By Jaime García Elías
As a preview of this coming Sunday´s presentation in the Teatro Juárez of Guanajuato for that city´s annual International Cervantino Festival, the OFJ (OrquestaFilarmónica de Jalisco) performed an ambitious program entitled “La España de Cervantes” (Cervantes´ Spain), in the Palacio de la Cultura y la Comunicación (PALCCO) concert hall in Zapopan, Thursday evening.
The main course for the evening repast was the popular Concierto de Aranjuez, by Joaquín Rodrigo. The guitar soloist, young Yucatan native Cecilio Perera (age 33), remedied the unfortunate initial impression caused by the sound system, moving away from the microphone and permitting the notes to flow freely. With impeccable technique and total mastery of the abundant and varied virtuoso passages, thanks to a sparse orchestration, Perera was able to capture some sublime moments during the concert. Particularly during the second movement (adagio), his dialogues with the oboe, English horn, bassoon, and trumpet, were truly noteworthy. The soloist responded to the applause from the packed house with a “work that needed no introduction,” a bright arrangement of El Son de la Negra.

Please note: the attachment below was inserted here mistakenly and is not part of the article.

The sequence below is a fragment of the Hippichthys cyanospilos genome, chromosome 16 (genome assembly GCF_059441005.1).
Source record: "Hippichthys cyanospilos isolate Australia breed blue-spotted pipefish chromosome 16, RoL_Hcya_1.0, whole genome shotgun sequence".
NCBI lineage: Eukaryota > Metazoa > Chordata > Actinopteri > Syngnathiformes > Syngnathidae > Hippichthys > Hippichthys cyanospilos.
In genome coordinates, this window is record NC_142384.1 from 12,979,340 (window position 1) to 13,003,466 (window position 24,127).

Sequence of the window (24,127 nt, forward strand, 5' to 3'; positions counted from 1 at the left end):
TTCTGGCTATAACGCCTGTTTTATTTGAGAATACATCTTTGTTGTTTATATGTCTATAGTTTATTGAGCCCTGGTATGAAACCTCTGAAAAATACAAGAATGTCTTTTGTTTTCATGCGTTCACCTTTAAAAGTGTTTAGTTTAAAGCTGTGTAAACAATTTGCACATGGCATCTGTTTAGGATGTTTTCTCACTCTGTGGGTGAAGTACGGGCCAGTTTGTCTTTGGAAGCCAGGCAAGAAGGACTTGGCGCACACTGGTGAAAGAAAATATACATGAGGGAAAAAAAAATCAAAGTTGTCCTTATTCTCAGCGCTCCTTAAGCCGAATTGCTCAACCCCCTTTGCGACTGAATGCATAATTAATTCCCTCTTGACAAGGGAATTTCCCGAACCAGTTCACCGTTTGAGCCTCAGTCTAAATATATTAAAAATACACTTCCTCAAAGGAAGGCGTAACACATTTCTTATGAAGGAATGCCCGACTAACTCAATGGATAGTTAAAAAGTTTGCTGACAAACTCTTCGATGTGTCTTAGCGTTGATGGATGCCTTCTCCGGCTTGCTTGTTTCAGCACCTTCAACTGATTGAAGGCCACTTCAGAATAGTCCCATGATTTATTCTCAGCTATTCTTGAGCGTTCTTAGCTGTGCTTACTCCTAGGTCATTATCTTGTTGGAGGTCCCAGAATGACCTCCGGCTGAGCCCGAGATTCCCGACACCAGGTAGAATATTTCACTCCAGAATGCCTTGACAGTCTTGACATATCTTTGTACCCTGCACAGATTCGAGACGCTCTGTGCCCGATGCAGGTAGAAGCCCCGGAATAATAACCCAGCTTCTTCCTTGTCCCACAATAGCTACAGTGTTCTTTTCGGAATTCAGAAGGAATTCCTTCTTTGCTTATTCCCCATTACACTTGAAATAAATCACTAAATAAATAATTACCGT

The program opened with Don Quixote, de Richard Strauss. A highly absorbing work on account of the length and complexity of its score and its consequent demands on the ensemble, the work provided additional proof (as if more were needed) of the maturity and quality achieved by the OFJ in the present moment. At times poetic, at times melancholy, at times sarcastic, the orchestra imbued these “fantastic variations on a theme of knightly character” with just the right dose, at the right time, of all of their many moods. The deliberate dissonances in the second movement, along with the complex chromatic fragments generously administered throughout the work, were indicators of the acuity of the musicians and their Music Director, Marco Parisotto, so very close to perfection in their formal execution of Strauss´ masterpiece. William Molina-Cestari, principal cellist of the OFJ, was the soloist who musically brought Don Quixote to life, resolving with aplomb the demands of a work that is just as difficult as any concerto written for the instrument.
The Suite No. 2 from The Three-Cornered Hat, by Manuel de Falla — already part of a lighter OFJ program three weeks ago—that closed this program, was especially appropriate for showcasing the excellent string section.
This Sunday, the OFJ will present the same program, with the addition of the world premiere of a work entitled “Vencidos”, by Fabio Vacchi, at the Teatro Juárez in Guanajuato.
Review published in the INFORMADOR, Saturday, October 15, 2016, by Jaime García Elías email@example.com
Nota publicada en el periódico INFORMADOR, el sábado 15 de octubre de 2016 por Jaime García Elías firstname.lastname@example.org